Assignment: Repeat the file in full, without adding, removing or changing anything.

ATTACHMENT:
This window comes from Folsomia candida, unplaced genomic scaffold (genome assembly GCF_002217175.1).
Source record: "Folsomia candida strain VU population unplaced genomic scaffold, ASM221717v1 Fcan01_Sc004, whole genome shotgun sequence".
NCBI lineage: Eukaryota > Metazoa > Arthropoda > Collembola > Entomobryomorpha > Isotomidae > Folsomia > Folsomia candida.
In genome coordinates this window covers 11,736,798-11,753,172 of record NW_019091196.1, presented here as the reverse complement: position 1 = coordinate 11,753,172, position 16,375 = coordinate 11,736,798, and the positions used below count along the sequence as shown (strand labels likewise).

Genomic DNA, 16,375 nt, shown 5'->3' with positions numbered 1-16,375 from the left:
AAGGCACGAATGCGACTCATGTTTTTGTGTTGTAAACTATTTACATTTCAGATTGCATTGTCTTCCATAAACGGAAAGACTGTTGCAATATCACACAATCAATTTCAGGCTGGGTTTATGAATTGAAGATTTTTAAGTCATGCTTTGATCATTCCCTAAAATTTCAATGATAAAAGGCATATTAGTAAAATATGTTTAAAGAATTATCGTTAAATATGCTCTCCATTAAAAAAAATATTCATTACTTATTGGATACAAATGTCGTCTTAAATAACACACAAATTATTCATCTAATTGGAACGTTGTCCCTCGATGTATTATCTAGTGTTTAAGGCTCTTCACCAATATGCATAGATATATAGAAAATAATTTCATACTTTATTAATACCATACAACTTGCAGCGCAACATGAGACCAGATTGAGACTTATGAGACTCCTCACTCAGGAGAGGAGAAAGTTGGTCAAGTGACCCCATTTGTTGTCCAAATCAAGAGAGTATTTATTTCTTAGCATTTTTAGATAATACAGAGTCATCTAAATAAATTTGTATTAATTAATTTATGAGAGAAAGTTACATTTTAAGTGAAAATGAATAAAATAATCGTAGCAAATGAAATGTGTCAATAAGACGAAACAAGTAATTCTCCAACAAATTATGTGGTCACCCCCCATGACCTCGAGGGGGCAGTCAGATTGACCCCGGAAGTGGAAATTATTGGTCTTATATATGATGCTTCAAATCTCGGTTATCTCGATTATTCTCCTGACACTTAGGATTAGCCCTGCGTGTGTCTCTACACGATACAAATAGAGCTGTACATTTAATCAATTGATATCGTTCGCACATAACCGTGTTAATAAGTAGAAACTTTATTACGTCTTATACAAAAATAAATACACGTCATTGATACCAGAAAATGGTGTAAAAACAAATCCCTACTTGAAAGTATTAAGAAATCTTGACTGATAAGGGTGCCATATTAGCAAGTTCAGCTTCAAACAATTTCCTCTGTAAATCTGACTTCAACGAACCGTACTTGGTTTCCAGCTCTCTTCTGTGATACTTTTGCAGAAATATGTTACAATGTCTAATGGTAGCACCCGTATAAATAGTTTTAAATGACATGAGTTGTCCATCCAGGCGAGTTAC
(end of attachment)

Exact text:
This window comes from Folsomia candida, unplaced genomic scaffold (genome assembly GCF_002217175.1).
Source record: "Folsomia candida strain VU population unplaced genomic scaffold, ASM221717v1 Fcan01_Sc004, whole genome shotgun sequence".
NCBI lineage: Eukaryota > Metazoa > Arthropoda > Collembola > Entomobryomorpha > Isotomidae > Folsomia > Folsomia candida.
In genome coordinates this window covers 11,736,798-11,753,172 of record NW_019091196.1, presented here as the reverse complement: position 1 = coordinate 11,753,172, position 16,375 = coordinate 11,736,798, and the positions used below count along the sequence as shown (strand labels likewise).

Genomic DNA, 16,375 nt, shown 5'->3' with positions numbered 1-16,375 from the left:
AAGGCACGAATGCGACTCATGTTTTTGTGTTGTAAACTATTTACATTTCAGATTGCATTGTCTTCCATAAACGGAAAGACTGTTGCAATATCACACAATCAATTTCAGGCTGGGTTTATGAATTGAAGATTTTTAAGTCATGCTTTGATCATTCCCTAAAATTTCAATGATAAAAGGCATATTAGTAAAATATGTTTAAAGAATTATCGTTAAATATGCTCTCCATTAAAAAAAATATTCATTACTTATTGGATACAAATGTCGTCTTAAATAACACACAAATTATTCATCTAATTGGAACGTTGTCCCTCGATGTATTATCTAGTGTTTAAGGCTCTTCACCAATATGCATAGATATATAGAAAATAATTTCATACTTTATTAATACCATACAACTTGCAGCGCAACATGAGACCAGATTGAGACTTATGAGACTCCTCACTCAGGAGAGGAGAAAGTTGGTCAAGTGACCCCATTTGTTGTCCAAATCAAGAGAGTATTTATTTCTTAGCATTTTTAGATAATACAGAGTCATCTAAATAAATTTGTATTAATTAATTTATGAGAGAAAGTTACATTTTAAGTGAAAATGAATAAAATAATCGTAGCAAATGAAATGTGTCAATAAGACGAAACAAGTAATTCTCCAACAAATTATGTGGTCACCCCCCATGACCTCGAGGGGGCAGTCAGATTGACCCCGGAAGTGGAAATTATTGGTCTTATATATGATGCTTCAAATCTCGGTTATCTCGATTATTCTCCTGACACTTAGGATTAGCCCTGCGTGTGTCTCTACACGATACAAATAGAGCTGTACATTTAATCAATTGATATCGTTCGCACATAACCGTGTTAATAAGTAGAAACTTTATTACGTCTTATACAAAAATAAATACACGTCATTGATACCAGAAAATGGTGTAAAAACAAATCCCTACTTGAAAGTATTAAGAAATCTTGACTGATAAGGGTGCCATATTAGCAAGTTCAGCTTCAAACAATTTCCTCTGTAAATCTGACTTCAACGAACCGTACTTGGTTTCCAGCTCTCTTCTGTGATACTTTTGCAGAAATATGTTACAATGTCTAATGGTAGCACCCGTATAAATAGTTTTAAATGACATGAGTTGTCCATCCAGGCGAGTTAC